Central Flyway Action Good and Steadily Improving

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A Cold October Has Early Migrants on the Move

Central

Date: Oct. 11

Location: Flyway-wide, trending toward the Dakotas

Overview

Reports from waterfowl biologists and hunters in the sloughs indicate no major duck migration is occurring yet in the United States. However, hunters in the northern portions of the Central Flyway, where we will focus most of this report, are reporting solid success on lingering resident ducks and the beginning of a stream of early migrants.

Major Weather Trends

A pesky low-pressure system has hovered over almost the entire Central Flyway for more than a week, but it’s finally showing signs of moving on by the week’s end.

Snow — yes, snow — has been the norm in a swath from western South Dakota through central North Dakota and north to Alberta and Saskatchewan. But it hasn’t been accompanied by any deep-freeze weather.

“It’s been a little cold for early October,” said Andrew Dinges, migratory game bird biologist with the North Dakota Game and Fish Department, “but there doesn’t seem to be a huge amount of duck movement into the state right now.”

However, Oct. 12 through 15 might bring some freezing conditions in Canada, with milder weather settling in after the Oct. 15.

Most blue-winged teal have moved out of the Dakotas, but hunters are finding good success with gadwall, wigeon and a mix of other birds. Photo © Craig Watson

Water/Habitat Conditions

“Some sloughs dried up this summer,” said Anthony Hauck, a friend and fellow duck hunting fanatic, who’s also the public relations director for Pheasants Forever. Hauck returned from central North Dakota on Oct. 8 after a five-day hunt. He was there for almost 10 inches of snow that just kept coming.

“The rains before the snow helped replenish the sloughs some,” he said.

“I have been out on my first weekly waterfowl drive of the year,” said Rocco Murano, senior waterfowl biologist with South Dakota Game, Fish and Parks. “I was checking hunters, tallying some ducks and seeing what’s happening out on the sloughs and marshes.

“With the cold front that moved in over this past weekend, we started seeing a decent push of new birds in South Dakota. But local mallards seem to be the only greenheads around, and they are pretty educated, according to hunter reports.”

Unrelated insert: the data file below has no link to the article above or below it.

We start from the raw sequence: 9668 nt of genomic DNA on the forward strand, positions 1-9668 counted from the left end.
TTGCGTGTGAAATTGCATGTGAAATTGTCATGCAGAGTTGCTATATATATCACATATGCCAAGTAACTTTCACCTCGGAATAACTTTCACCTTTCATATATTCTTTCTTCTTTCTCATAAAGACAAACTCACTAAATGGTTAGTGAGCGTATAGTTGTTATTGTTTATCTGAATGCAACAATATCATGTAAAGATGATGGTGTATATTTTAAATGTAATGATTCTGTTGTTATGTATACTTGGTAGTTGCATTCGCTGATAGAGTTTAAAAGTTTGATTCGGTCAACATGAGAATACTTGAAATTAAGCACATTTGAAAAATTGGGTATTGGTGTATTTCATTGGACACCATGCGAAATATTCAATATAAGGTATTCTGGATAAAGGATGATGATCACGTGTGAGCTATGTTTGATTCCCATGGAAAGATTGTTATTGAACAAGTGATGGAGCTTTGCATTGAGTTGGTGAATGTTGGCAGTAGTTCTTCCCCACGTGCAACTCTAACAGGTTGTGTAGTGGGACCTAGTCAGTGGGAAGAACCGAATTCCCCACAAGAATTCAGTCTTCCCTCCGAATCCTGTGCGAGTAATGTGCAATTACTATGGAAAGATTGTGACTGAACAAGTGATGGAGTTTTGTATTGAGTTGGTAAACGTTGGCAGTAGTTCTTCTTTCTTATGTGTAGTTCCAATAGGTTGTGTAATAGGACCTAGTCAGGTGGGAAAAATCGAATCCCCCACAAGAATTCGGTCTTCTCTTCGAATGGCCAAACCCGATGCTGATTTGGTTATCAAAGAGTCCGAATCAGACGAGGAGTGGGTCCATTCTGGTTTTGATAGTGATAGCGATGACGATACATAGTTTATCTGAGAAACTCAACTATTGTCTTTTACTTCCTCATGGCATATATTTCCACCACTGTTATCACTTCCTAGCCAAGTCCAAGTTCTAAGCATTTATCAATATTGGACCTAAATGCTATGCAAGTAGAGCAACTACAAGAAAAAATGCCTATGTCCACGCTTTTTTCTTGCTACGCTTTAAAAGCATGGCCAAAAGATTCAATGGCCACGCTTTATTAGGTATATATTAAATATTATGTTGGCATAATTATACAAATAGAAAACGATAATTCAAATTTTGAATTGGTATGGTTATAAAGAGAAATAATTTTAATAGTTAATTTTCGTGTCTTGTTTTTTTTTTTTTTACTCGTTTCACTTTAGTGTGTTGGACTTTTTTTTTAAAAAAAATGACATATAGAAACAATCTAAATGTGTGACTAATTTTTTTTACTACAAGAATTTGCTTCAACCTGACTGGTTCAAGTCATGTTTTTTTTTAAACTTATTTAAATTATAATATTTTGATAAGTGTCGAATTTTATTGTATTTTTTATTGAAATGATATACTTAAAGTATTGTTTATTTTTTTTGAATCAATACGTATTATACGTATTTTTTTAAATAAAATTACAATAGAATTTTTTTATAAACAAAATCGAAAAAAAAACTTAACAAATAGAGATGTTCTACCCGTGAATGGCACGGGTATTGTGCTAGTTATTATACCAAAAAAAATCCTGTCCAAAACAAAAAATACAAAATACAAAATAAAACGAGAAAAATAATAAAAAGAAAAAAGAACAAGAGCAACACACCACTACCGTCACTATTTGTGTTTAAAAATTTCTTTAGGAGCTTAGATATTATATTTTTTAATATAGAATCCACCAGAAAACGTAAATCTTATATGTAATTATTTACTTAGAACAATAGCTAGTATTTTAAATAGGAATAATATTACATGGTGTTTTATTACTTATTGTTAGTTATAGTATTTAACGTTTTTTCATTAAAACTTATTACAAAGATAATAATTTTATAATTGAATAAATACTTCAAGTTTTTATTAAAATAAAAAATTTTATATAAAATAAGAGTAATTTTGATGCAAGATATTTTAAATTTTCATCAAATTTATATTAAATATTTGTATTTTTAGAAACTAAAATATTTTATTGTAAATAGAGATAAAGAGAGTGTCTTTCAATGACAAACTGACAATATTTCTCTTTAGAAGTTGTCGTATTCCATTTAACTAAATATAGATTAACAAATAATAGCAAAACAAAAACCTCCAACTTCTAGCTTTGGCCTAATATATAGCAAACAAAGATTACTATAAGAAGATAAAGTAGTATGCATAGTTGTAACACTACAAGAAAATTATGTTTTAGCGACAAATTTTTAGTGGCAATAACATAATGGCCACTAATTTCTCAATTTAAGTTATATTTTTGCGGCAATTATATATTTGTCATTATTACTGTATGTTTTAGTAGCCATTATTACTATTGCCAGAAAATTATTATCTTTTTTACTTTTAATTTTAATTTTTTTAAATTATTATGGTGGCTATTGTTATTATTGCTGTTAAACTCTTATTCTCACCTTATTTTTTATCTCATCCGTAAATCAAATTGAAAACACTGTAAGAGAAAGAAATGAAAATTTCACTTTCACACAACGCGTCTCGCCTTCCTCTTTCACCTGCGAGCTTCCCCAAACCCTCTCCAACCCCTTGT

For field hunters, “The crop harvest has been progressing, but most everybody’s working on beans,” Murano said. “Bean harvest should be complete in about a week. There’s still a lot of corn up though. Only about 10 percent of that crop is harvested.”

Species and Numbers

“The wood ducks and blue-winged teal have definitely moved out of North Dakota,” Dinges said. “We haven’t seen big numbers of other ducks moving in just yet. Hunting is good, but the big mallard push definitely hasn’t happened. Our wardens have been consistently reporting that across the state. Right now, it seems like we are still on the front end of the migration.”

Buffleheads and goldeneyes were riding the snow and weather in,” Hauck said. “But don’t worry. It’s clear to me the big push of mallards is yet to come.”

“We have lost most of our blue-winged teal in South Dakota, though a few hardy little souls still remain,” Murano said. “We are seeing our first push of gadwalls, green-winged teal and wigeon. There are a few divers around. I have seen folks with redheads, ringbills and even a few bluebills.”

“The cranes are sure moving,” Dinges added, “but there has been no real movement of Canadas or snows yet.”

Hunting Reports/Advice

“Success has been good to very good in North Dakota,” Dinges said. “We had good production on local ducks this year, and that has served hunters well. Success on resident ducks has been good. Gadwall and wigeon seem especially common on hunters’ duck straps.”

“Bird numbers were strong,” Hauck said. “We shot a real mixed bag from what was likely locals to an early influx of migrants. Gadwalls were plentiful in North Dakota. No big mallard field-feeding sessions were observed. Hunting pressure was incredibly light, so once birds settled in, they stayed put.”

Rachel Hoveland, another duck fanatic and a Drathhaar owner, had her dog, Luke, in northeastern South Dakota during the Columbus Day weekend.

“I was really pleased with the hunting,” she said. “It was just nice, steady, solid. A great mixed bag, too, with everything from spoonbills to bluebills, straggling blue-winged teal and green-wings, plus plenty of gadwalls and some local mallards.”

Boat Ramp Chatter/Upcoming Patterns/Hotspots

“This fall is shaping up differently than the last few years,” Dinges said. “Hunters are feeling it. It’s getting colder faster. Hunters should be ready to make the run. Keep the gear ready, and be flexible. Watch the weather. You haven’t missed anything yet, but things could happen fast. It’s getting colder up in places like Saskatoon. Once it ices up there, here come the ducks.”

Murano said similar things of South Dakota.

“Duck hunting is good. It’s going to get better.”

As the season progresses, we’ll turn more attention southward to Nebraska and Kansas, which are currently receiving plenty of stopover blue-winged teal from Canada and the Dakotas, as well as points south.

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